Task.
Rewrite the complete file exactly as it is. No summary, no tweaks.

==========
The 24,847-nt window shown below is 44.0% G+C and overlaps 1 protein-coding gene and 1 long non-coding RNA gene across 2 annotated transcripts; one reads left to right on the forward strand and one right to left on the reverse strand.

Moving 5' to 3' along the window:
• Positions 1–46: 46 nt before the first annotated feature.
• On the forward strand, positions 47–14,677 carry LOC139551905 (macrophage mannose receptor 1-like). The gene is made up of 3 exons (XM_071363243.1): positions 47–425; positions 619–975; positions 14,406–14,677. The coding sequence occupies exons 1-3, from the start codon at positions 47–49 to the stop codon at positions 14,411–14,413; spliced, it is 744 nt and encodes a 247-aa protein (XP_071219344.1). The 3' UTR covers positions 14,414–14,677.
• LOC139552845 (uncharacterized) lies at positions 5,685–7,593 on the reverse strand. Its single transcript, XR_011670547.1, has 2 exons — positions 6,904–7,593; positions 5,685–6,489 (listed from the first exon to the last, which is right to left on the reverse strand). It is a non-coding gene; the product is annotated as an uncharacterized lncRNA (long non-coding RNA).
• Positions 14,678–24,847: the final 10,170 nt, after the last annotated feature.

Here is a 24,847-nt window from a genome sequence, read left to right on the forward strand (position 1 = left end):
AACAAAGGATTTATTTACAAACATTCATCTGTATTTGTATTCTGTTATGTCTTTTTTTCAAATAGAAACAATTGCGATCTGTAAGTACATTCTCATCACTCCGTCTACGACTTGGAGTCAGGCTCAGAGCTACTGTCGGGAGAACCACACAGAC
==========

The 24,847-nt window shown below is 44.0% G+C and overlaps 1 protein-coding gene and 1 long non-coding RNA gene across 2 annotated transcripts; one reads left to right on the forward strand and one right to left on the reverse strand.

Moving 5' to 3' along the window:
• Positions 1–46: 46 nt before the first annotated feature.
• On the forward strand, positions 47–14,677 carry LOC139551905 (macrophage mannose receptor 1-like). The gene is made up of 3 exons (XM_071363243.1): positions 47–425; positions 619–975; positions 14,406–14,677. The coding sequence occupies exons 1-3, from the start codon at positions 47–49 to the stop codon at positions 14,411–14,413; spliced, it is 744 nt and encodes a 247-aa protein (XP_071219344.1). The 3' UTR covers positions 14,414–14,677.
• LOC139552845 (uncharacterized) lies at positions 5,685–7,593 on the reverse strand. Its single transcript, XR_011670547.1, has 2 exons — positions 6,904–7,593; positions 5,685–6,489 (listed from the first exon to the last, which is right to left on the reverse strand). It is a non-coding gene; the product is annotated as an uncharacterized lncRNA (long non-coding RNA).
• Positions 14,678–24,847: the final 10,170 nt, after the last annotated feature.

Here is a 24,847-nt window from a genome sequence, read left to right on the forward strand (position 1 = left end):
AACAAAGGATTTATTTACAAACATTCATCTGTATTTGTATTCTGTTATGTCTTTTTTTCAAATAGAAACAATTGCGATCTGTAAGTACATTCTCATCACTCCGTCTACGACTTGGAGTCAGGCTCAGAGCTACTGTCGGGAGAACCACACAGAC